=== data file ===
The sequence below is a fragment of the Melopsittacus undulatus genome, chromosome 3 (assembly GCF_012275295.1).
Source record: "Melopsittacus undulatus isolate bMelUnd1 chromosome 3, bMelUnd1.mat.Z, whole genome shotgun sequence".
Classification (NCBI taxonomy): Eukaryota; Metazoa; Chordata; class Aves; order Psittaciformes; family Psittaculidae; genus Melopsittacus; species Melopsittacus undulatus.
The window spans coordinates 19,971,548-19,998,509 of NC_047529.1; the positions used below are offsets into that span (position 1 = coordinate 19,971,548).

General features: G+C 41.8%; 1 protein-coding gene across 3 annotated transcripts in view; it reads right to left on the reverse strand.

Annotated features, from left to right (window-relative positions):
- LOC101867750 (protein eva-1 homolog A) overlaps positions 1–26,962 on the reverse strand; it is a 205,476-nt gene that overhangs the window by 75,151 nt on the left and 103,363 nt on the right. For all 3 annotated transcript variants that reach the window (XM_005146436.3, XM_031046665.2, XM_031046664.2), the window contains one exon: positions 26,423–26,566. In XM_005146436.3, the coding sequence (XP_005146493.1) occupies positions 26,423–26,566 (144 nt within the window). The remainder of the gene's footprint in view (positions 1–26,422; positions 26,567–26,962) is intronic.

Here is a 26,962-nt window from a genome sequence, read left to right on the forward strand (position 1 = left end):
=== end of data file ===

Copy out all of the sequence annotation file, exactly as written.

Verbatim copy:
The sequence below is a fragment of the Melopsittacus undulatus genome, chromosome 3 (assembly GCF_012275295.1).
Source record: "Melopsittacus undulatus isolate bMelUnd1 chromosome 3, bMelUnd1.mat.Z, whole genome shotgun sequence".
Classification (NCBI taxonomy): Eukaryota; Metazoa; Chordata; class Aves; order Psittaciformes; family Psittaculidae; genus Melopsittacus; species Melopsittacus undulatus.
The window spans coordinates 19,971,548-19,998,509 of NC_047529.1; the positions used below are offsets into that span (position 1 = coordinate 19,971,548).

General features: G+C 41.8%; 1 protein-coding gene across 3 annotated transcripts in view; it reads right to left on the reverse strand.

Annotated features, from left to right (window-relative positions):
- LOC101867750 (protein eva-1 homolog A) overlaps positions 1–26,962 on the reverse strand; it is a 205,476-nt gene that overhangs the window by 75,151 nt on the left and 103,363 nt on the right. For all 3 annotated transcript variants that reach the window (XM_005146436.3, XM_031046665.2, XM_031046664.2), the window contains one exon: positions 26,423–26,566. In XM_005146436.3, the coding sequence (XP_005146493.1) occupies positions 26,423–26,566 (144 nt within the window). The remainder of the gene's footprint in view (positions 1–26,422; positions 26,567–26,962) is intronic.

Here is a 26,962-nt window from a genome sequence, read left to right on the forward strand (position 1 = left end):